Historic themes

Australian theme (abbrev)New South Wales themeLocal theme
4. Settlement-Building settlements, towns and cities Accommodation-Activities associated with the provision of accommodation, and particular types of accommodation – does not include architectural styles – use the theme of Creative Endeavour for such activities. Residential-
9. Phases of Life-Marking the phases of life Persons-Activities of, and associations with, identifiable individuals, families and communal groups David Elphinstone, Architect-

Assessment of significance

SHR Criteria a)
[Historical significance]
The site and buildings provide evidence of the early subdivision and development of theToxteth Estate.
SHR Criteria b)
[Associative significance]
The group has historical associations with the architect/builder David Elphinstone.
SHR Criteria c)
[Aesthetic significance]
An outstanding group of Victorian grand residences in the neo-classical Italianate style, with garden settings in a Victorian streetscape.
SHR Criteria f)
[Rarity]
An unusual group of Victorian terrace houses designed to appear as a row of villas.
SHR Criteria g)
[Representativeness]
This item is representative of the high quality residential development of the early subdivisions of the Toxteth Park Estate.
Integrity/Intactness: High
Assessment criteria: Items are assessed against the PDF State Heritage Register (SHR) Criteria to determine the level of significance. Refer to the Listings below for the level of statutory protection.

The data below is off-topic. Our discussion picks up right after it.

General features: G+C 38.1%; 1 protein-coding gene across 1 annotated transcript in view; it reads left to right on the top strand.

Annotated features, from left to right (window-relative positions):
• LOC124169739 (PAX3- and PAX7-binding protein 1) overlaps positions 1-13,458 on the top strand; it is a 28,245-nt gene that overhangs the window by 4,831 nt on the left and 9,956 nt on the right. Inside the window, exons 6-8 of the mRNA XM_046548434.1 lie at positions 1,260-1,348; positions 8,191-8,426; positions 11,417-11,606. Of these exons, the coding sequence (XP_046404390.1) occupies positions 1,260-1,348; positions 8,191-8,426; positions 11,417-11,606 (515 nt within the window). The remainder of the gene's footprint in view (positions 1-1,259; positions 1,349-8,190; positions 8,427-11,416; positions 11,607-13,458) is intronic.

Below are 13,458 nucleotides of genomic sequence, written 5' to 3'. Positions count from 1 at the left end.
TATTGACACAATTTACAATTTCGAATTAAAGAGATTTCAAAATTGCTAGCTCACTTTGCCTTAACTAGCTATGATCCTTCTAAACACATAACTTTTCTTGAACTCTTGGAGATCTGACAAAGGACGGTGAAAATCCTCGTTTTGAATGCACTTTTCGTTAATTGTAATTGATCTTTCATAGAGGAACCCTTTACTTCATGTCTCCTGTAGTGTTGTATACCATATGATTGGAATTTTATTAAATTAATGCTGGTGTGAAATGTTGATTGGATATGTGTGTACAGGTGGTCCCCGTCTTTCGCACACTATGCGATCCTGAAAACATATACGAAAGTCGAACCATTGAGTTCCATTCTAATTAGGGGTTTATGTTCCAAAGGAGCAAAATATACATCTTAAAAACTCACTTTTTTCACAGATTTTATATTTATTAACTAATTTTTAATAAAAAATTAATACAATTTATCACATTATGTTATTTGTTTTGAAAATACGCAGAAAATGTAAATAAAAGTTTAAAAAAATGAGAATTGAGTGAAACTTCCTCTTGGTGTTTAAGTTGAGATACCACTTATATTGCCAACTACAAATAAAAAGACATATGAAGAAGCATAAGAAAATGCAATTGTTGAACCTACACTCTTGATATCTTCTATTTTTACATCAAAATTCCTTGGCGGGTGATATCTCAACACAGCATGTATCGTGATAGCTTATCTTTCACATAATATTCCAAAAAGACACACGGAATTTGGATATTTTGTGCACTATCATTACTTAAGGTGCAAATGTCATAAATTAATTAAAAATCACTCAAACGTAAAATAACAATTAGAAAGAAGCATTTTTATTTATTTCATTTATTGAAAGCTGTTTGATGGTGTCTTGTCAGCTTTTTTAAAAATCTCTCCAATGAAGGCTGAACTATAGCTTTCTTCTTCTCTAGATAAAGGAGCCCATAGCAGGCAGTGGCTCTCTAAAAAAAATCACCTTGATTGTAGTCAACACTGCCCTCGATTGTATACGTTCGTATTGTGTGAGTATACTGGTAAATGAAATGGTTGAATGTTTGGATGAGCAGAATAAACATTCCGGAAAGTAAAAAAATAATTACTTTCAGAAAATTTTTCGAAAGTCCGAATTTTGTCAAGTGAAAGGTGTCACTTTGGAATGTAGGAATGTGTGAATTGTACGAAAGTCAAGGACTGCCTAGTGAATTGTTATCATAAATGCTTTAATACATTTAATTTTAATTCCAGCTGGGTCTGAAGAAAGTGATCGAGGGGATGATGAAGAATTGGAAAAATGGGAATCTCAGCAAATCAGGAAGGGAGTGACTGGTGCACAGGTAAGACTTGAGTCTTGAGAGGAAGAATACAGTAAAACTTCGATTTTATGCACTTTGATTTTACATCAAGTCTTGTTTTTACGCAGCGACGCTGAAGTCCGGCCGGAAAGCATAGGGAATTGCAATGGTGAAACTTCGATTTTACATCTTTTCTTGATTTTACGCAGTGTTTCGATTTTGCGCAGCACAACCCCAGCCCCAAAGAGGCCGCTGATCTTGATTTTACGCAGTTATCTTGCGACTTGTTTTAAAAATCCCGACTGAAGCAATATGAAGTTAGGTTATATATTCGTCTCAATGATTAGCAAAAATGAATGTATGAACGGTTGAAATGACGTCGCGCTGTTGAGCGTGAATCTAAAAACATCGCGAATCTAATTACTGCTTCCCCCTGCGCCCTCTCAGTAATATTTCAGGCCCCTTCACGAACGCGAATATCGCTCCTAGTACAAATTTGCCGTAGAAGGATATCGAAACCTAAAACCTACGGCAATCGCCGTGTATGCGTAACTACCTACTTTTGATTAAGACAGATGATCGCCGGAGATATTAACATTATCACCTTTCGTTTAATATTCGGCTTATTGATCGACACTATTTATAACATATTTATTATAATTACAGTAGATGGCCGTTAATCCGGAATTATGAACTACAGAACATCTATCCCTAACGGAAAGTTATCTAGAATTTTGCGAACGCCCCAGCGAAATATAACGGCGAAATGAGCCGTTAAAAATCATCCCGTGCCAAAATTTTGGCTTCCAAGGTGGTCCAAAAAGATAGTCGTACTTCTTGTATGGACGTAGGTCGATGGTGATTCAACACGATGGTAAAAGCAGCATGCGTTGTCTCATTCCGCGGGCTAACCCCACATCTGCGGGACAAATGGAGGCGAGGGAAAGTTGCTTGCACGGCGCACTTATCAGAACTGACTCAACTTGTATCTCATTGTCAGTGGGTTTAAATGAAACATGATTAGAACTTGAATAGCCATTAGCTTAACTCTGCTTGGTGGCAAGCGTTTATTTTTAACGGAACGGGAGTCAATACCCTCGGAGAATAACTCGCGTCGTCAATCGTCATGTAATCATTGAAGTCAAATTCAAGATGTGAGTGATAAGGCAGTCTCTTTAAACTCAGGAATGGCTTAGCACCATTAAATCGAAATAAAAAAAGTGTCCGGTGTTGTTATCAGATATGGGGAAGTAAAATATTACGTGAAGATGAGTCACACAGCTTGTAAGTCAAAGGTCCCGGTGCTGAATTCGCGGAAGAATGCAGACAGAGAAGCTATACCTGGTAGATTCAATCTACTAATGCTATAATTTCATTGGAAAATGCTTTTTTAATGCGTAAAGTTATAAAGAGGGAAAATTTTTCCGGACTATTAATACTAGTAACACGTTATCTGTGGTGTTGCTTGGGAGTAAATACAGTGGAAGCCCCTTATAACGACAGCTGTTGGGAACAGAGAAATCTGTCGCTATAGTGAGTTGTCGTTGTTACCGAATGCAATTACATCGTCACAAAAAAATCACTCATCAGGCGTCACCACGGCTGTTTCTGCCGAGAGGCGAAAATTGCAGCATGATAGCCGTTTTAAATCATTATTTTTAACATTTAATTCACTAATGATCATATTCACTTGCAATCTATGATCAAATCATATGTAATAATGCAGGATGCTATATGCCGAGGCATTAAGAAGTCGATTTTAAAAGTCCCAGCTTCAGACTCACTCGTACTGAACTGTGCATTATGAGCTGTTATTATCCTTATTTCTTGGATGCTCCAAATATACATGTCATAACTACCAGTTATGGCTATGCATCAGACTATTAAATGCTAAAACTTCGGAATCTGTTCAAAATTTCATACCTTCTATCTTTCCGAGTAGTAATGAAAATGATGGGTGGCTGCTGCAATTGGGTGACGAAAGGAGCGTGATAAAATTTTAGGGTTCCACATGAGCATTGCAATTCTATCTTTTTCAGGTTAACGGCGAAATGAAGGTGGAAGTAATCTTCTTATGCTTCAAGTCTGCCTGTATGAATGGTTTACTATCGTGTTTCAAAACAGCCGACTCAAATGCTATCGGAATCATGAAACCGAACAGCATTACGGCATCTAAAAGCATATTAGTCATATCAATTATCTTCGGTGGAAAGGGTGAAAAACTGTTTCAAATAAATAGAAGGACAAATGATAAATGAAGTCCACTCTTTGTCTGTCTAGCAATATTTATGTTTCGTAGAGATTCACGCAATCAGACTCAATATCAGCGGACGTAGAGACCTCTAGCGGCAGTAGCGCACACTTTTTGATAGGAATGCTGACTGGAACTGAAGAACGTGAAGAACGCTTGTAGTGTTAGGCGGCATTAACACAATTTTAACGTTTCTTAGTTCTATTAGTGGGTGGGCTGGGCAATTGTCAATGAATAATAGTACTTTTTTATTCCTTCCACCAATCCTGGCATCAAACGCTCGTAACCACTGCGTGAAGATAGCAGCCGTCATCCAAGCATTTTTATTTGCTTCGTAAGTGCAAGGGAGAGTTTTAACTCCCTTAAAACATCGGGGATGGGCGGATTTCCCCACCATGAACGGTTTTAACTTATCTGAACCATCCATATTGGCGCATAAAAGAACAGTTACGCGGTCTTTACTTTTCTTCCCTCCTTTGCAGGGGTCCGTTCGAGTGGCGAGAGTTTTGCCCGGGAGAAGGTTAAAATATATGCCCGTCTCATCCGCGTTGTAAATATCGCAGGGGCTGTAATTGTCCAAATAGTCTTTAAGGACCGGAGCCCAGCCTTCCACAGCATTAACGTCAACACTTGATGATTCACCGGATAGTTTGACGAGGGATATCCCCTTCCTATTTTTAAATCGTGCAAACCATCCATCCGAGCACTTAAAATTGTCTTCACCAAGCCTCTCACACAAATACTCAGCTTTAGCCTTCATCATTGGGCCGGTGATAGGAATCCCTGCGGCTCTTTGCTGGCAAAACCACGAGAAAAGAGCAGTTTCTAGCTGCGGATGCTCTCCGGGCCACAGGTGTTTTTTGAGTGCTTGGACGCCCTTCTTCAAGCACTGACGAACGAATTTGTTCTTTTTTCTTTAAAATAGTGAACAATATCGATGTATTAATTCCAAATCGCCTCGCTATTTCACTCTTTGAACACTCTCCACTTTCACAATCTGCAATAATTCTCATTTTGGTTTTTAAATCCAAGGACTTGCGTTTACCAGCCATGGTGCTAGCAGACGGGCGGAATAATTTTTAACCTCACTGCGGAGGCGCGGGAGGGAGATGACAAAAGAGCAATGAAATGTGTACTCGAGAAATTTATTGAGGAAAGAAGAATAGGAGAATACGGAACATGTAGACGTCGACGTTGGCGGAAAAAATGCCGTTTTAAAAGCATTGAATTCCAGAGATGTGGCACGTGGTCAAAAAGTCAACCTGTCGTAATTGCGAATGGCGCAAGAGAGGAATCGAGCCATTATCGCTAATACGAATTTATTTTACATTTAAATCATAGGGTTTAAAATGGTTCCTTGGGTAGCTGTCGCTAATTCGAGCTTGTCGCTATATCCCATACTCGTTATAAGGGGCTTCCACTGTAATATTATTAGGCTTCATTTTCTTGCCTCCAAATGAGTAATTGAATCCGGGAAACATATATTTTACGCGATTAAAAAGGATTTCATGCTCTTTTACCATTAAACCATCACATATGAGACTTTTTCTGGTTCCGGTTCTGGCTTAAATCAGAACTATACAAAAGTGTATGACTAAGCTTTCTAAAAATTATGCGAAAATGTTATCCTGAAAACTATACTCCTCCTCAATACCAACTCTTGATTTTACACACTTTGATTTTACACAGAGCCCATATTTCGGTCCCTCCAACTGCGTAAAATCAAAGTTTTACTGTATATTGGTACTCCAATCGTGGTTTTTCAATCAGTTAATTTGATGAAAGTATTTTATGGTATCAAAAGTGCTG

Recommended management:

The buildings should be included in the Heritage Schedule of the LEP and should be protected. Subdivision should not occur. Consolidation of sites should not occur. The original use of the site has changed and suitable uses include residential or professional. Additions could occur at the rear of the building. A reversal of the alteration to no. 222 should be encouraged through the provision of incentives.Any building works undertaken to residences in this frontage should be in the spirit of restoration with reinstatement of original missing elements seen as a high priority. Improvements undertaken to number 216 provide a model of careful restoration and upgrading, notably the attention to detail in the garden with reinstatement of original entrance paving tiles, careful landscaping plans (incorporating use of formally planted box hedges, gardenias, sassanqua camellias, etc).

Listings

Heritage ListingListing TitleListing NumberGazette DateGazette NumberGazette Page
Local Environmental PlanSydney LEP 2012I74114 Dec 12   
Heritage study     

Study details

TitleYearNumberAuthorInspected byGuidelines used
Statement of Heritage Significance & Statement of Heritage Impact2019 Nigel Parsons & Associates Architects  No

References, internet links & images

TypeAuthorYearTitleInternet Links
WrittenAnita Heiss Aboriginal People and Place, Barani: Indigenous History of Sydney City
WrittenBerchervaise & Associates1991 Main Street Study
WrittenCraig Burton1979Housing the Glebe
WrittenSmith, Bernard and Kate1989The Architectural Character of Glebe, Sydney,

Note: internet links may be to web pages, documents or images.

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Data source

The information for this entry comes from the following source:
Name: Local Government
Database number: 2427829